Between 2011 and 2014 there were 70,000 calls to helplines in US for kids who had ingested, inhaled or got hand sanitiser in their eyes.
Washington: While millions of parents think using hand sanitiser is keeping their kids germ free, a recent report has pointed out the potential dangers of the product.
There have been numerous cases of kids suffering eye irritation, vomiting, and abdominal pains after coming into contact with hand sanitiser, a study by the US Centers for Disease Control and Prevention has found.
Between 2011 and 2014 there were 70,000 calls to poison helplines in the US for kids under 12 who had ingested, inhaled or got hand sanitiser in their eyes, according to the report released yesterday.
Of these five children lapsed into a coma after and three children had seizures. And in two extreme cases, children stopped breathing temporarily.
Most of those exposures - 91 percent - were children five years old or younger, believed to have ingested the products by accident.
However, for children ages 6 to 12, 15 percent of exposures were no accident, "suggesting that old children might be deliberately misusing or abusing alcohol hand sanitisers," the report stated.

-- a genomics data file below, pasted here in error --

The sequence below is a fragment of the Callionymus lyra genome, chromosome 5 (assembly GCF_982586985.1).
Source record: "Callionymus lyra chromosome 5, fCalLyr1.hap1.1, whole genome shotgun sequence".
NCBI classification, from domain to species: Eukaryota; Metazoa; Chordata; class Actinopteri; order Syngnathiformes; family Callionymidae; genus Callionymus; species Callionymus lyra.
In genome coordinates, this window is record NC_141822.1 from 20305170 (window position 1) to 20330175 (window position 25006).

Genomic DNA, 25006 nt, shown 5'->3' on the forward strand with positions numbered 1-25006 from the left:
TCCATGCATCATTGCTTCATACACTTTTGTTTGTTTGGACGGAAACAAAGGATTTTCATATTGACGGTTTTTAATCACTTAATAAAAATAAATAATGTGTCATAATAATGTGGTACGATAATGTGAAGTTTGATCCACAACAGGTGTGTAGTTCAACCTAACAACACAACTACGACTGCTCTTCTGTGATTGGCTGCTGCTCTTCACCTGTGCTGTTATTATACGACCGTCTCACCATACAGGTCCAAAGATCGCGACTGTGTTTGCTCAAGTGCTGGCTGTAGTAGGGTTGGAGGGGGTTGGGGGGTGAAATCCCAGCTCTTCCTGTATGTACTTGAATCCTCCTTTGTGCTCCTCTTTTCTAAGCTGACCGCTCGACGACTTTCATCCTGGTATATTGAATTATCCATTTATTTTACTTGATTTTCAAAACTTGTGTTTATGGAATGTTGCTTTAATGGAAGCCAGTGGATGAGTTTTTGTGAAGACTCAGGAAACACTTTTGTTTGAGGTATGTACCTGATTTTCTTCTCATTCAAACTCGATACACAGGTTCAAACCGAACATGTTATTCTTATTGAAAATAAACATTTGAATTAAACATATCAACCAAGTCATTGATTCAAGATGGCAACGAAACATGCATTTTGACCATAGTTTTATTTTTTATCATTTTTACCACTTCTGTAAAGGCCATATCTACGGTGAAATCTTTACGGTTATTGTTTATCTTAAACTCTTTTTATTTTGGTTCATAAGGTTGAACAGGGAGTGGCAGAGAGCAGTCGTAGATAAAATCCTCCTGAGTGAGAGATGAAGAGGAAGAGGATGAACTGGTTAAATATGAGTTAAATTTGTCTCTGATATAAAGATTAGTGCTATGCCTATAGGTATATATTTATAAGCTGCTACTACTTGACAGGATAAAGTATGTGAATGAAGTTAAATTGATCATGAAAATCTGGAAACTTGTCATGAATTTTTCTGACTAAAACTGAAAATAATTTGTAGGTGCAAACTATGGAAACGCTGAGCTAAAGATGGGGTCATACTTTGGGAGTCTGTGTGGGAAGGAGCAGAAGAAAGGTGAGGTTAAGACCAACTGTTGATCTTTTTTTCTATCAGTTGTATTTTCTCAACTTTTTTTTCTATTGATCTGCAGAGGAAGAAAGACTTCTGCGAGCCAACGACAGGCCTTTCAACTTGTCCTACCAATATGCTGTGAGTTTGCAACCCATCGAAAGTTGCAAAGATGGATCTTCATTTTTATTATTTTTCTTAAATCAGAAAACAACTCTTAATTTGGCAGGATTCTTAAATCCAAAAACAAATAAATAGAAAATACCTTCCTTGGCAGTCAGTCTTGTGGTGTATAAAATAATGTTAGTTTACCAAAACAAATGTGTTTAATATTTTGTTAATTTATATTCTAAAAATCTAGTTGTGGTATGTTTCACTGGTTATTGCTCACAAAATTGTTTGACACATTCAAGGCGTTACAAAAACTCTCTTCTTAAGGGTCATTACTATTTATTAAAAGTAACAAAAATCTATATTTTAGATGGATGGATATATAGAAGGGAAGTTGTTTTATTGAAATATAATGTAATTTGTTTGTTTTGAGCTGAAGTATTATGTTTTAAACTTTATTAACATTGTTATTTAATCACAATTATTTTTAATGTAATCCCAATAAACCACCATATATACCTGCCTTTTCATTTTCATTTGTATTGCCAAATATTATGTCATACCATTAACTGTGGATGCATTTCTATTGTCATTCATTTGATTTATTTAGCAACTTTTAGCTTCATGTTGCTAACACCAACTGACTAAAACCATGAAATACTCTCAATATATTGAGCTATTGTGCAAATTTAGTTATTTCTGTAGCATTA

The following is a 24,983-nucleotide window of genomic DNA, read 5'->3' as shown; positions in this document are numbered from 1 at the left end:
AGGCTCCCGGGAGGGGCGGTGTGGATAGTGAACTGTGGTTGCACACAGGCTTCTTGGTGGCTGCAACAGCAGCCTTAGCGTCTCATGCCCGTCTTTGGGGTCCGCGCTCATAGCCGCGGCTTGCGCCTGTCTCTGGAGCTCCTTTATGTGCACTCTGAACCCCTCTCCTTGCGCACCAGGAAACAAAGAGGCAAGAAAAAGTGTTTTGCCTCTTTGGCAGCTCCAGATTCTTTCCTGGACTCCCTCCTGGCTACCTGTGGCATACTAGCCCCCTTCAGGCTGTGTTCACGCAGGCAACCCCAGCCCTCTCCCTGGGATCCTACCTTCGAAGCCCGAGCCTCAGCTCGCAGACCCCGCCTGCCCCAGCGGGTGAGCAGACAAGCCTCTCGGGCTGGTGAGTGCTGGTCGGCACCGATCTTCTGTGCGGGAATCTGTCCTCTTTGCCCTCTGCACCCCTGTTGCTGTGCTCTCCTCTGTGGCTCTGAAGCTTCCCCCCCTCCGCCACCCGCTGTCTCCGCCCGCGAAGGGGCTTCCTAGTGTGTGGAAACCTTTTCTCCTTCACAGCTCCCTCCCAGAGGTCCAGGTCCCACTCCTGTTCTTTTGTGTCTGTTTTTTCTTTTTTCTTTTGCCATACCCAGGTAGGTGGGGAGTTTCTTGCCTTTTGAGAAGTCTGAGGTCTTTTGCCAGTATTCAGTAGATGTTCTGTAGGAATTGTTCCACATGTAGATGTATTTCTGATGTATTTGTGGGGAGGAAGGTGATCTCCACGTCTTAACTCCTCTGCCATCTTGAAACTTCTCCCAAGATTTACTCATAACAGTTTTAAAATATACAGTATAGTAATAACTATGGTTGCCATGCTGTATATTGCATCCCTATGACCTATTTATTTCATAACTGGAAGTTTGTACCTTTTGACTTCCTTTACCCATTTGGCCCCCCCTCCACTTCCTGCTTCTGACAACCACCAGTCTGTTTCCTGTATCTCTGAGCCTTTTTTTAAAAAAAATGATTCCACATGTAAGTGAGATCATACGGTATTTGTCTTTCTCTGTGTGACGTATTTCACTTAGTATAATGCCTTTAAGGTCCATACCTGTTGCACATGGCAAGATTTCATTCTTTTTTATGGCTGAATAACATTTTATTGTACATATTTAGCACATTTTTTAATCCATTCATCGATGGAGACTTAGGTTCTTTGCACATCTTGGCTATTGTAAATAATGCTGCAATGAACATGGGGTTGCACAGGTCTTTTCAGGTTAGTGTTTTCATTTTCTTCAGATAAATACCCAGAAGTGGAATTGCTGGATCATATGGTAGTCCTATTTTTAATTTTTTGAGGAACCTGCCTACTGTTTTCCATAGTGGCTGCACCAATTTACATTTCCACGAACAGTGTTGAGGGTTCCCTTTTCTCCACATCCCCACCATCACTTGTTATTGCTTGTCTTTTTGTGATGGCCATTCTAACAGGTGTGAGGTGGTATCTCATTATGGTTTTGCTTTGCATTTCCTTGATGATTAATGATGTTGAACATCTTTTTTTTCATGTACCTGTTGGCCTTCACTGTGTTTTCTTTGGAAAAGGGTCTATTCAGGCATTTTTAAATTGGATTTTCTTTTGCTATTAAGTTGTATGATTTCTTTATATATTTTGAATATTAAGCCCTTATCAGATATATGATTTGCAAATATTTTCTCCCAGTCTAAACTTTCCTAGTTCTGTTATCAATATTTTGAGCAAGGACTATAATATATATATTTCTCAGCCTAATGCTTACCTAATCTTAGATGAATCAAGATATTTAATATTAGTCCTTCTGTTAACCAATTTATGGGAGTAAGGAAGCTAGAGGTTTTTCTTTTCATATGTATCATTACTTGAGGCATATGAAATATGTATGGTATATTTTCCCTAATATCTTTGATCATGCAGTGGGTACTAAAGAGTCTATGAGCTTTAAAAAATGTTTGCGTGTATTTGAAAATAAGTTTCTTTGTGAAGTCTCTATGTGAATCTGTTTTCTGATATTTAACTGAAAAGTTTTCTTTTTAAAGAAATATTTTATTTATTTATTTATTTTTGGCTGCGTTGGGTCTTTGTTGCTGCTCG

Researchers also found that hand-sanitiser-related incidents for kids of this age group were less likely to occur during the summer months, perhaps because children may have more access to the products during the school year or during flu season.
But experts are not saying to stop the use of hand sanitiser all together, just to monitor your kid's use of it. They said next to soap and water, alcohol-based hand sanitisers are the next best option.
The report said: "Hand washing with soap and water is the recommended method of hand hygiene in non-health care settings.
"If soap and water are not available, use of a hand sanitiser that contains at least 60 per cent alcohol is suggested.
"Increasing awareness of the potential dangers associated with intentional or unintentional ingestion of alcohol hand sanitisers might help encourage proper use and avoid adverse outcomes.
"Caregivers and health care providers need to be aware of the potential risks and dangers associated with improper use of hand sanitiser products among children and the need to use proper safety precautions to protect children.
"Increased parental or teacher supervision might be needed while using alcohol hand sanitiser products, especially for older children who might be abusing these products during the school year."